Schoenberg, Kandinsky, and the Blue Rider

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I got the book. It is called "Schoenberg, Kandinsky, and the Blue Rider." This is the one I saw in the window of Counterpoint Books. This is the one I got.

I also picked up a copy of Bomb Magazine. I have not ever read it. I hope it's interesting. It was expensive. That's all I can spend until next month. I have to save. I have to eat. Got to buy those cigarettes. They keep me alive.

The Kandinsky book came with a Shoenberg CD. I ain't ever listened to the cat. It's pretty crazy. Kind of depressing. Reminds me of what happened at work today. I got into it with a girl who works upstairs. She was piping about her night, how she went out with a bunch of friends who got fired, and that when they were at the bar this guy wouldn't play anything but sad cover songs.

"We were all screaming, 'Please play something happy.' "

"Did he?" I asked.

"He did a Bon Jovi song,"

"Which one?"

"I don't know."

"Was it Young Guns II?"

[Fitz pipes in with his rendition of "Blaze of Glory."]

Yeah, Shoenberg seems kind of depressing. Interesting though. It reminds me of those elephants in Thailand. Those are my favorite musicians.

Anyway, I didn't get any hot chocolate. The line was way too slow and long. I went to a bar instead. I got tequila and red wine. I drank the tequila and winced. I watched this guy on the other side of the bar smile at me. He liked me wincing I guess. I have no idea. I wanted to punch him though, or, at the very least, tell him I don't drink warm tequila. (Most bartenders would know to chill tequila, but I got the light bulb of Hollywood; took him 5 minutes to figure out who he sold the tequila too after I handed him my card about 14 nanoseconds to the nanosecond.)

Outside of the bar (Birds on Franklin) , I sat and thought about reading the Kandinsky. He turns me on you know? I didn't read though. There was this old cat there. He must have been 83. (That's a guess, but I think I'm spot on). He was chatting it up with a fine specimen of the female species. She had this low cut number on, and her tits were hanging every which way, and that made it pretty hard to pay attention to their conversation, but I got the gist of it.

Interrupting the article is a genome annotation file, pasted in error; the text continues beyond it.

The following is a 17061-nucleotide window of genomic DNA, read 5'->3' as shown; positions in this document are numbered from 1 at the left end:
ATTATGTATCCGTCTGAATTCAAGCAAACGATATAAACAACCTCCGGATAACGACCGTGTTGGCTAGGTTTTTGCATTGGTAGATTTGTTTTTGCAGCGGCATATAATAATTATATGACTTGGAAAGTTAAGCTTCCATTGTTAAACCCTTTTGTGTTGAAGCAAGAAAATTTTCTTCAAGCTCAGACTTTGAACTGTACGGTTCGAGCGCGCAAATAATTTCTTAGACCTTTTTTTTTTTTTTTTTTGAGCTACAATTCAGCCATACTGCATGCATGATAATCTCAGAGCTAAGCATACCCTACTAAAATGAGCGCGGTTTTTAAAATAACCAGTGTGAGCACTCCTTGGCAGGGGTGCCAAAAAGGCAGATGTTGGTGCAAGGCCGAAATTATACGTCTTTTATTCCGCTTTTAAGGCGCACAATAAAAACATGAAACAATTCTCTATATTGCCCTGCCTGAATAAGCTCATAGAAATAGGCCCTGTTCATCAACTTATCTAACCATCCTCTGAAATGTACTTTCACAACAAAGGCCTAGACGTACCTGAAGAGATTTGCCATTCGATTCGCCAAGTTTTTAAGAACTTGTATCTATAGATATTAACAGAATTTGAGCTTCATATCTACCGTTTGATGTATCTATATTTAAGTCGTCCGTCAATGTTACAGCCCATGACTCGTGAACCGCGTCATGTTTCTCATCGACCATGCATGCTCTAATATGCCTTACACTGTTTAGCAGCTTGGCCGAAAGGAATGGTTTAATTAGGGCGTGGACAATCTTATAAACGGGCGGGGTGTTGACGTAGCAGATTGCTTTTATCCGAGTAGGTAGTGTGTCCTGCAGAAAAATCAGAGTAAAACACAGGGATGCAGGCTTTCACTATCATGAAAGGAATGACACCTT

"So what happened with your date?" old man asks.

"He didn't look anything like his picture," she sips her beer. "He wasn't no six foot two. Then he had a problem with my height..."

She went on. The old man listens patiently and says, "What was his personality like?"

This gets her all hot and bothered and she is off. I snatch the open seat, and decide to lay into the old man and find out what's getting his tail out at 1 in the morning at his age, and he lays it on me pretty slow, talking about how I am Iranian (because that's how all conversations begin with me being that I'm so ethnically identifiable and beautiful) and how he loves Kirostami, the filmmaker, and that takes us through usual chess moves around Keats and Browning before we even get to the nitty gritty.

"I moved back here 5 days ago," he tells me. "I was in Texas before, Portland before that."

"What was Portland like?"

"Conservative," he sips his coffee. "I am a social person. They were nice and friendly there, but you didn't get past a certain point."

"Mmmm," I say.

I say this a lot. Too much I think. He didn't seem to notice though. James Brown was pumping in the background. I looked down at my foot. It had a mind of its own. I let it pump. It wanted to dance. The rest of me didn't though.

"You been married?" I asked.

"I have had 5 life partners. I believe in marriage. It's hard for artists though. There is so much expectation."

"Sounds like a human thing," I say.

"Yeah," he agrees.

I could say more about the old man, but I don't want to, except to say that I talked to an old man. He was old. I was young. It made me think how all my friends are over 70. That I am going to be a hit at the senior homes.

I already know this though. My first job was working at a Senior home. They liked the way I poured Sanka.

Pearl Jam was big then.

I didn't give two shits about them. I was about the free food we got as waiters. I was one hungry kid.

I did like performing for those old folks though. I would act zany. I would be what they expected. I would be a clown.